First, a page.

Basement heterogeneity in the Cathaysia crustal block, southeast China
Chris J. N. Fletcher, Lung. S. Chan, Roderick J. Sewell, S. Diarmad, G. Campbell, Donald W. Davis, Jieshou Zhu, 2004. "Basement heterogeneity in the Cathaysia crustal block, southeast China", Aspects of the Tectonic Evolution of China, J. Malpas, C. J. N. Fletcher, J. R. Ali, J. C. Aitchison
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Isotope signatures and TDM model ages in Hong Kong and neighbouring Guangdong Province have indicated that the basement of the Cathaysia Block is probably an amalgamation of narrow crustal slices, ranging in age from latest Archaean to Mesoproterozoic. Inheritance ages from zircons contained within Mesozoic volcanic and plutonic rocks also show Proterozoic and Archaean components. Regional gravity survey studies display NNE- to NE-trending Bouguer anomalies that are indicative of sharp changes in rock densities at middle and lower crustal levels. The anomalies displayed on the gravity profile from Guangdong to Hong Kong have been modelled as narrow slices of Archaean and Proterozoic crust. A substantial E-W-trending Bouguer anomaly, which largely parallels the trend of the foliation in the Proterozoic schists of the region, is present to the east of Guangzhou. It is proposed that the basement of the Cathaysia Block consists of an amalgamation of NE- to NNE-trending Palaeo- to Mesoproterozoic and Archaean crustal terranes, which in places have retained the pre-amalgamation E-W-trending tectonic fabric. The discontinuities between the basement terranes, and the E-W structures have strongly influenced the geological evolution of the Phanerozoic sequences and igneous complexes in southeast China. These are most obviously manifest in the regional NE-trending fault and shear zones that displace the cover sequences.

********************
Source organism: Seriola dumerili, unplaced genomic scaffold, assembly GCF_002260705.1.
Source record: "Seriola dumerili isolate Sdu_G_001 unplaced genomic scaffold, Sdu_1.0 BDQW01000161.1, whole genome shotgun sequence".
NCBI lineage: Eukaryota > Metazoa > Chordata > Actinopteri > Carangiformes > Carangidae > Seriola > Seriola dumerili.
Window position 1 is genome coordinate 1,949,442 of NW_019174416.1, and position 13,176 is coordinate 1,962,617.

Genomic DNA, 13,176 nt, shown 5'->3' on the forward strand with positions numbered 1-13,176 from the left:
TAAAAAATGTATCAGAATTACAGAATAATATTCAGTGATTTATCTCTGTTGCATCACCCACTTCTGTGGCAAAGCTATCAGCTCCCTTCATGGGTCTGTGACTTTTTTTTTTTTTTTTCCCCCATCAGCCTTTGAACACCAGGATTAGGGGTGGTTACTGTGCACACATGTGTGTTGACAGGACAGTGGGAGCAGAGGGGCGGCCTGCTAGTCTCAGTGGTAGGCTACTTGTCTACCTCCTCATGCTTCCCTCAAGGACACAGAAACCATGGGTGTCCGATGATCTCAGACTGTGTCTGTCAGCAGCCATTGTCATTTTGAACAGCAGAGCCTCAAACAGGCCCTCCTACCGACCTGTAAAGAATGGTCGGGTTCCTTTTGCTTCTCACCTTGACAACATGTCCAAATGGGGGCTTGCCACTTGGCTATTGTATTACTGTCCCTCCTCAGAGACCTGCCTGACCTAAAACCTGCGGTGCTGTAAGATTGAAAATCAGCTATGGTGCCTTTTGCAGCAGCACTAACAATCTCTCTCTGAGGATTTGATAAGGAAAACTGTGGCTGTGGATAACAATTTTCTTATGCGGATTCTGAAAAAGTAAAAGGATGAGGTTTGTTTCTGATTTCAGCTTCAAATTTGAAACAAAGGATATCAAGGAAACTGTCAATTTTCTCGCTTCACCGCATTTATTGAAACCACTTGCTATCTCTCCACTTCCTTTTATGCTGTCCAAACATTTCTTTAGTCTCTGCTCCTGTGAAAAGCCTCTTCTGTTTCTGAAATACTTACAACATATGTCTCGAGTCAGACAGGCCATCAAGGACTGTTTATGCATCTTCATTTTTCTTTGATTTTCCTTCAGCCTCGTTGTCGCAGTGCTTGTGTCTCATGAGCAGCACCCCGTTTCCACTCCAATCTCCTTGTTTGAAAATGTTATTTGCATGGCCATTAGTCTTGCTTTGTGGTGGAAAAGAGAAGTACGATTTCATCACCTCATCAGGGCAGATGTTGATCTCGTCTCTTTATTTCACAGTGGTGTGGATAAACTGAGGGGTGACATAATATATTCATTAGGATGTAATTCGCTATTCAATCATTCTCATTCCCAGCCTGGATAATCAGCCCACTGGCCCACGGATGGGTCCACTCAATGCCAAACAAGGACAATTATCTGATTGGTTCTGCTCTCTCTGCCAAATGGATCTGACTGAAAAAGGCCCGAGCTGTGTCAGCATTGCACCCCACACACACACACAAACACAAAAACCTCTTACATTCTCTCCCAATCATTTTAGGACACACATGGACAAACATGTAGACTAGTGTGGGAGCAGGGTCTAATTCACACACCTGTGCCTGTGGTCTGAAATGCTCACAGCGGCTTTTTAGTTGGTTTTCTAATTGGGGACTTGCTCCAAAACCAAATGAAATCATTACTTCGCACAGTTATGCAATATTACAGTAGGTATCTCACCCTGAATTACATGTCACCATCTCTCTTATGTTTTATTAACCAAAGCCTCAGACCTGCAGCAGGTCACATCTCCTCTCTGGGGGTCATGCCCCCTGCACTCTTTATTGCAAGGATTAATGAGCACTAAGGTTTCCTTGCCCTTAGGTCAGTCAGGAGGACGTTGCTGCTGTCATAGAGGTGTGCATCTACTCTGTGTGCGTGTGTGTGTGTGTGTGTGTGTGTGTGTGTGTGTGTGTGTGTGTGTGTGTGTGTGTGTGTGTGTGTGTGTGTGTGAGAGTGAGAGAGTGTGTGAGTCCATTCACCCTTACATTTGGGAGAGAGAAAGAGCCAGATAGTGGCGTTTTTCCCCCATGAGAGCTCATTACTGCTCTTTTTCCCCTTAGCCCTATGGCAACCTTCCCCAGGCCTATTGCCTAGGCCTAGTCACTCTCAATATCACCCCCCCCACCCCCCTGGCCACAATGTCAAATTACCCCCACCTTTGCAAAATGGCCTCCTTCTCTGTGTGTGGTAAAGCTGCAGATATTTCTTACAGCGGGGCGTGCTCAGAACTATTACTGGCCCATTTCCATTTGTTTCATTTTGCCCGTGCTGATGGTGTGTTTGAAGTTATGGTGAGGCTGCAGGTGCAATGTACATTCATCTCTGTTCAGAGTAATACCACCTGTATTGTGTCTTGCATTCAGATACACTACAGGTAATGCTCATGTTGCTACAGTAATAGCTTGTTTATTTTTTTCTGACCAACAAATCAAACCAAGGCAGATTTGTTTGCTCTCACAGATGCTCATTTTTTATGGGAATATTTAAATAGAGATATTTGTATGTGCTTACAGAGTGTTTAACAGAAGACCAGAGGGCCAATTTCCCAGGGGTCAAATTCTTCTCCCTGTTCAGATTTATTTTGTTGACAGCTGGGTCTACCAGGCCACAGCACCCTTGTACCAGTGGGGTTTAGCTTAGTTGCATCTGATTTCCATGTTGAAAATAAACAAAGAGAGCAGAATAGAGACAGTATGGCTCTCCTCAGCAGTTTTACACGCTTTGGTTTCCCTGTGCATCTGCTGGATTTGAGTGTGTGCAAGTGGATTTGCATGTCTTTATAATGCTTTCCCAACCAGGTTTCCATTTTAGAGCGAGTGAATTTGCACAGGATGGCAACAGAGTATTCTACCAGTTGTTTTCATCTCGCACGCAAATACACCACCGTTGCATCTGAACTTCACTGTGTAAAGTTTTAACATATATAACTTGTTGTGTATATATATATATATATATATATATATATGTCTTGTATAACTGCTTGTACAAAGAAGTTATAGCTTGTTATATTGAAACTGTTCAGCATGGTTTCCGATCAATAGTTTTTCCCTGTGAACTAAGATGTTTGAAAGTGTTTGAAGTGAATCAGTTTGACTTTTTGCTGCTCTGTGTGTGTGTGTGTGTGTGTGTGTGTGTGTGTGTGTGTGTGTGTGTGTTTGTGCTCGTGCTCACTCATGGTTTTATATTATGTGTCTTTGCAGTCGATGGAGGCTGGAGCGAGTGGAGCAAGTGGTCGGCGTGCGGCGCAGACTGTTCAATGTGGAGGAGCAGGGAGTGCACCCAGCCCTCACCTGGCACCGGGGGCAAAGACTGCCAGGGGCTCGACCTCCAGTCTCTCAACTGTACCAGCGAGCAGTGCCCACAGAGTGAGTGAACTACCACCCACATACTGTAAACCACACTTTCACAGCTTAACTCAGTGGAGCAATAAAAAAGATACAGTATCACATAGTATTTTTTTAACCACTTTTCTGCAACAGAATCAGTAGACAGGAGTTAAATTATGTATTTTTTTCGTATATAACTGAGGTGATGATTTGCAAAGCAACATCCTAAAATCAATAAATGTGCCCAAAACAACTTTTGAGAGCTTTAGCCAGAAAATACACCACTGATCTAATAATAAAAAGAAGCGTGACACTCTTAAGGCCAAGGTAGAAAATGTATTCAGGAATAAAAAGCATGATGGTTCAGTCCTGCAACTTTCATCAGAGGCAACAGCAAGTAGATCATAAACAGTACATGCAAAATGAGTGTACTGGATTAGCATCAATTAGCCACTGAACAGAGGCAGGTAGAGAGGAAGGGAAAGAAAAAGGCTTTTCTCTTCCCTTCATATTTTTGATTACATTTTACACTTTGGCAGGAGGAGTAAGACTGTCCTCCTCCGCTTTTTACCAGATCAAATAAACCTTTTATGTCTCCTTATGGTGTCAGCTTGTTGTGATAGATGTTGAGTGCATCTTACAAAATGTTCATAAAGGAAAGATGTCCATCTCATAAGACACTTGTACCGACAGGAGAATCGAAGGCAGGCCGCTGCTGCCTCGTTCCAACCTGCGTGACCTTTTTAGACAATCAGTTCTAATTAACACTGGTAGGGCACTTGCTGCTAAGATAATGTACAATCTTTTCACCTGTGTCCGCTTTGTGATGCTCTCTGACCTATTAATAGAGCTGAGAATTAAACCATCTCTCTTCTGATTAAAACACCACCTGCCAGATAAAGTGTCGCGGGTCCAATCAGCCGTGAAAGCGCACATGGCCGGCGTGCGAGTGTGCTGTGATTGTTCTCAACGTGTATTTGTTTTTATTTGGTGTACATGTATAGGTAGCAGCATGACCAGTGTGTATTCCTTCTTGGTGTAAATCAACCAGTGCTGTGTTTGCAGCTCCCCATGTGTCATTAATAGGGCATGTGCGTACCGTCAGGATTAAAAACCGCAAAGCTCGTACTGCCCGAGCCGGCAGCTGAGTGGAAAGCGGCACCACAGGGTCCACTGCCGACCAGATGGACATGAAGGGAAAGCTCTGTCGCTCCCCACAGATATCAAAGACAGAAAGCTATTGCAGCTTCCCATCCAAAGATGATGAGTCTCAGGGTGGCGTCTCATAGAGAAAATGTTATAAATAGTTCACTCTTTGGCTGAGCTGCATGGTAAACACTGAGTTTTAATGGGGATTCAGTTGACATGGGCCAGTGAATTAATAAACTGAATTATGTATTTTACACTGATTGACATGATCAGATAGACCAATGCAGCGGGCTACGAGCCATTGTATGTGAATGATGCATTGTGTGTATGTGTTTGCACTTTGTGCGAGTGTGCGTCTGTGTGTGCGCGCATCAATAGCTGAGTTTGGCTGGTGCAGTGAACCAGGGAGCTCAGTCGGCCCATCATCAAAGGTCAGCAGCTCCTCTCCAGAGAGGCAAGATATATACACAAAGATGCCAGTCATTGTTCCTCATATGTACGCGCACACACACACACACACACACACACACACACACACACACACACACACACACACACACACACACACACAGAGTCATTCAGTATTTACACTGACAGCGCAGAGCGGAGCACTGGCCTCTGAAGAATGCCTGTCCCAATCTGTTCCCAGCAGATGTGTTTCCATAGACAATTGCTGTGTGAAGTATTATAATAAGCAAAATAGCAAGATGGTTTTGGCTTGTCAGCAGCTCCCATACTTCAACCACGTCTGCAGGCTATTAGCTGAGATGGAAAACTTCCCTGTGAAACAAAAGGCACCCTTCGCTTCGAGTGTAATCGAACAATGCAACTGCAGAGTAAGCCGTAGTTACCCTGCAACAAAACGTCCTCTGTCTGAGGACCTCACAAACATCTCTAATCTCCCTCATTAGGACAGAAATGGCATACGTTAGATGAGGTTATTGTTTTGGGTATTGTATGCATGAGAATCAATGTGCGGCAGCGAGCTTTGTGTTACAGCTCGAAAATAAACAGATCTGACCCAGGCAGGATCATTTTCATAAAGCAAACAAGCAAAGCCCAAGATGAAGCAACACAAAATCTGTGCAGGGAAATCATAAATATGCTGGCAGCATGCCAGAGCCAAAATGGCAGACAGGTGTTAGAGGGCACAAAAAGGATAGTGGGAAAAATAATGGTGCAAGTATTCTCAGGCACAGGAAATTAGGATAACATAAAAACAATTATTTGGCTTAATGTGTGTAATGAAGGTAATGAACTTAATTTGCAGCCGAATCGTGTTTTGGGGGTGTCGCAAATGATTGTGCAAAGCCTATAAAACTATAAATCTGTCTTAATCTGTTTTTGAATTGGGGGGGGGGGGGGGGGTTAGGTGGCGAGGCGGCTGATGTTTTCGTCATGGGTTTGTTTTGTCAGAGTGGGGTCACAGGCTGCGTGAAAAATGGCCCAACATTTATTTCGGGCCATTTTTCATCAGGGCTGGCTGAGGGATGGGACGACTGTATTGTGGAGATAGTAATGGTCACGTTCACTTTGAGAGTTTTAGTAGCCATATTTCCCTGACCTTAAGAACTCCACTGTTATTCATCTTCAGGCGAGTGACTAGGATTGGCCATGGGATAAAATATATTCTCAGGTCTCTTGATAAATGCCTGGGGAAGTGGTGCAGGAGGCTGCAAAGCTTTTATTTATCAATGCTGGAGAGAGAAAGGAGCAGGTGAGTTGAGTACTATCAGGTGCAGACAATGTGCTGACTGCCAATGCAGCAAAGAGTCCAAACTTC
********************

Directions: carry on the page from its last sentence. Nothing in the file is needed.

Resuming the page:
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Aspects of the Tectonic Evolution of China
The subject of this Special Publication is one of the most interesting in global geoscience, the tectonic evolution of China. The assemblage of terranes that underlie this part of the world provides outstanding opportunities to elucidate global processes, and many of the factors that shape the Earth's lithosphere are best exemplified by the geology of China and its immediately adjacent areas
In addition, there are geological features that are particular and unique to the region. Some have been the focus of recent attention and have attracted international interest because of their global importance. This volume provides accounts of up-to-date research by Chinese and international geological teams on key aspects of the tectonic evolution of China and its surrounding areas. The papers describe the formation of the geological terranes that make up this part of east Asia, place constraints on plate tectonic models for their assembly and provide accounts of unique geological feature of the subcontinent.